• Tariffs: Something about the pricing structure for electricity
  • Funding: : 100% rate recovered by DSOs
  • Project Cost: Approx 250 € per metering point
  • Project ROI:  –
  • Project Benefit: • $1.6 billion CDN

Lessons Learned & Best Practices

Lesson 1
The introduction of smart metering resembles more a revolution than an evolution. This stems mostly from the fact that simple autarkic meters are replaced by a very complex complete system.

Lesson 2
The processes for the grid system as well as processes for the customers had to be altered significantly which requires a strong commitment throughout the whole company.

Lesson 3
It is necessary to inform and involve customers about the new technology and its possibilities.

Lesson 4
Privacy and IT security have to be considered from the very beginning and the resulting effort and expenses should not be underestimated.

Lesson 5
Smart metering provides a basic tool to achieve energy saving, however the realization is within the responsibility of the customers.

Lesson 6
Due to the lack of established standards, smart metering contains a high risk for the security of the investments. This includes standards for e.g. the communication technology (Power line), the interfaces for customers and multi utility meters and the necessary IT-security.

Lesson 7
New technologies e.g. DLC (Distribution line communication 30-95 kHz) can cause some EMI-Cases which are not covered by any existing standard yet. (See CLC SC205 A Study Report I + II)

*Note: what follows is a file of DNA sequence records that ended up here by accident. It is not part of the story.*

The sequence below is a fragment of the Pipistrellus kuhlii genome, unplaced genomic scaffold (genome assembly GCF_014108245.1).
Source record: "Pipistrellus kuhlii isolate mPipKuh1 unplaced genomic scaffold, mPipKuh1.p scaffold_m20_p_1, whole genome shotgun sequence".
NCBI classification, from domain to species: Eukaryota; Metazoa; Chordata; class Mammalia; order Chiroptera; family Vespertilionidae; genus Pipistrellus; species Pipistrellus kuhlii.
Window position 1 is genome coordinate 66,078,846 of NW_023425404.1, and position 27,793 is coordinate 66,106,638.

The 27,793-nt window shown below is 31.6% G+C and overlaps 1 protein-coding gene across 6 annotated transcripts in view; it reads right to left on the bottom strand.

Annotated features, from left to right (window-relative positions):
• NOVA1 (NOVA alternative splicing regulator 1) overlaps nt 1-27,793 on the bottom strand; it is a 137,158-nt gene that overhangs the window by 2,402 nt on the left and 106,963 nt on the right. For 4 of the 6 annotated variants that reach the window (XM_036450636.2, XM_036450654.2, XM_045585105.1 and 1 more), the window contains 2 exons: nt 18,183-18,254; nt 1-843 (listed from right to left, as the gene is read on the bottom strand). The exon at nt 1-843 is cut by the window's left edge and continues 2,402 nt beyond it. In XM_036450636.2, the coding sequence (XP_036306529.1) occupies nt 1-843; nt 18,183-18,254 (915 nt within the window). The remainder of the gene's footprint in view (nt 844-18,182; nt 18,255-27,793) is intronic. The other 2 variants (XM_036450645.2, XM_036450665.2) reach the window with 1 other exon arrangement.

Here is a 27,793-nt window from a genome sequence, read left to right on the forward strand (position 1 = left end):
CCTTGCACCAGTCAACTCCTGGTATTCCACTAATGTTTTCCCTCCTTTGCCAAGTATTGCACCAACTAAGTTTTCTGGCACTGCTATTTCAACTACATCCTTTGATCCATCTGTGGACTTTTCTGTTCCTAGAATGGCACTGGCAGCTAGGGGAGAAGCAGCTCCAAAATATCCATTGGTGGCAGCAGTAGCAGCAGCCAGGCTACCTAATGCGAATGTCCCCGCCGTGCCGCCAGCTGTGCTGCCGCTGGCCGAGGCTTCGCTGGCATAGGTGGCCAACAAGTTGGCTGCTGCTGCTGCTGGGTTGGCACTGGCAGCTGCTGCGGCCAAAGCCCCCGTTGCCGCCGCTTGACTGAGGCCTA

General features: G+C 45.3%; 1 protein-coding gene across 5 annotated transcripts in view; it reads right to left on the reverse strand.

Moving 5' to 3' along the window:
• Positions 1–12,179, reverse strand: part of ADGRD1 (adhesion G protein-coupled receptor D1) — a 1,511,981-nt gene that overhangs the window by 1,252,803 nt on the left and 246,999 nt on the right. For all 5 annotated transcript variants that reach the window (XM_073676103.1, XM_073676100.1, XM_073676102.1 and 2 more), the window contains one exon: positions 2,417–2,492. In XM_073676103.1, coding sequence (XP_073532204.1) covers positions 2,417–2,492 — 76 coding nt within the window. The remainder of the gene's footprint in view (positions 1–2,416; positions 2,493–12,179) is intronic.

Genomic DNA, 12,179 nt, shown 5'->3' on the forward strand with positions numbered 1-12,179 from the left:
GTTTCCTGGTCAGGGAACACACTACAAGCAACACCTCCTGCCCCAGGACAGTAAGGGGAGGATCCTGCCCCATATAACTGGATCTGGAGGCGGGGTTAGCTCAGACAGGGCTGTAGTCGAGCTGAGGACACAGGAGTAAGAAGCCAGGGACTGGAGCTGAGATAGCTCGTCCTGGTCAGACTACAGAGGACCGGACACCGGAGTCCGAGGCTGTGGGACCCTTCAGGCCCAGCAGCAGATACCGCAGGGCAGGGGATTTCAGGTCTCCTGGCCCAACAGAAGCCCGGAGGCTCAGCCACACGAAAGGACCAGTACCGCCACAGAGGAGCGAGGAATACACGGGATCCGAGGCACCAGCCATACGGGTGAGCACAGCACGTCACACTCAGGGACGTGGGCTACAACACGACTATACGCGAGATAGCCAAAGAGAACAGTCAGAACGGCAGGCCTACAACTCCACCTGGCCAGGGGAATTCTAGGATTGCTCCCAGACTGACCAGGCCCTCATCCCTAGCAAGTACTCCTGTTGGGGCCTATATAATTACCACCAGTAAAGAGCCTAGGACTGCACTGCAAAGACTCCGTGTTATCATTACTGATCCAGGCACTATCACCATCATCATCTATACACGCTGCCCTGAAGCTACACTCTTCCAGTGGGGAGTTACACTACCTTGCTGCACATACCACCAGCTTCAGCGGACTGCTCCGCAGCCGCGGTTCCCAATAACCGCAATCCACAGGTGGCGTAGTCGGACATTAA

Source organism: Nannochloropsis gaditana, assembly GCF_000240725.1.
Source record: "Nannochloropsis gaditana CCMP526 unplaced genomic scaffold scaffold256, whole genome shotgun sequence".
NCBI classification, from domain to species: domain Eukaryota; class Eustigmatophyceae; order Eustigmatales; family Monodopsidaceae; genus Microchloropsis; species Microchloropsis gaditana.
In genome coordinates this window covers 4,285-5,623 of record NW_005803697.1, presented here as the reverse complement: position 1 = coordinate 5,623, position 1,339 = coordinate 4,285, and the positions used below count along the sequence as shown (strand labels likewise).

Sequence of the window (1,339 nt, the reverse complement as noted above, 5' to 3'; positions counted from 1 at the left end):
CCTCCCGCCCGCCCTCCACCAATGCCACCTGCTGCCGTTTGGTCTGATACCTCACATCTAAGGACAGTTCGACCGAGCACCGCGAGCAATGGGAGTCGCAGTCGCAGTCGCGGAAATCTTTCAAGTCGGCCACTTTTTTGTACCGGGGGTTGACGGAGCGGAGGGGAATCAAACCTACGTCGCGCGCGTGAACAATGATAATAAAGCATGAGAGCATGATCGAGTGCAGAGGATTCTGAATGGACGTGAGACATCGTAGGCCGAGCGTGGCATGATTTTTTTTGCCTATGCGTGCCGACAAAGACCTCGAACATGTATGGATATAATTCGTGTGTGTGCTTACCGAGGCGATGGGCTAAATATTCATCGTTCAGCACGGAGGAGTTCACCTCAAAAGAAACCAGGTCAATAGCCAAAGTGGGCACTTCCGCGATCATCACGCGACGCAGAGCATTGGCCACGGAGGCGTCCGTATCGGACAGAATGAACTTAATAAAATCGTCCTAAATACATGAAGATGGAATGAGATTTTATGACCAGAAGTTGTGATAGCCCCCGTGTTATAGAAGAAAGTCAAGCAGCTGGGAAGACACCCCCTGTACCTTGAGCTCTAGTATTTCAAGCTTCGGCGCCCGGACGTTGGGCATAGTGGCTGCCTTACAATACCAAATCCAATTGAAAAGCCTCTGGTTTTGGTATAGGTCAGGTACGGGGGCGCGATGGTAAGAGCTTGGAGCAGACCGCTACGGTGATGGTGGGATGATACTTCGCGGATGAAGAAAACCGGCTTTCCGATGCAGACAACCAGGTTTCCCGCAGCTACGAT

Next Steps

In the future further developments will be carried out to fulfill the Austrian legal requirements (IMA-VO). Moreover international trends, developments and standardizations will be observed to be capable to provide the best decisions for the further required developments. The goal is to finish the complete roll-out until 2019 as required by the Austrian law.

Actually some R&D projects in the field of smart grid focusing on an efficient way to integrate DG from renewable power resources especially rooftop PV-systems are based on the use of smart meters. Smart meters are powerful three phase power analyzers at each costumer site and are used for investigating LV-grids and load characteristics as well as voltage measurement site in voltage control systems compensating the voltage rise caused by decentralized generation. Depending on results new technology will be derived from these demo projects and implemented to further LV-grids.


Key Regulations, Legislation & Guidelines

Directive 2006/32/EC on energy end-use efficiency and energy services


Directive 96/92/EC on common rules for the internal market in electricity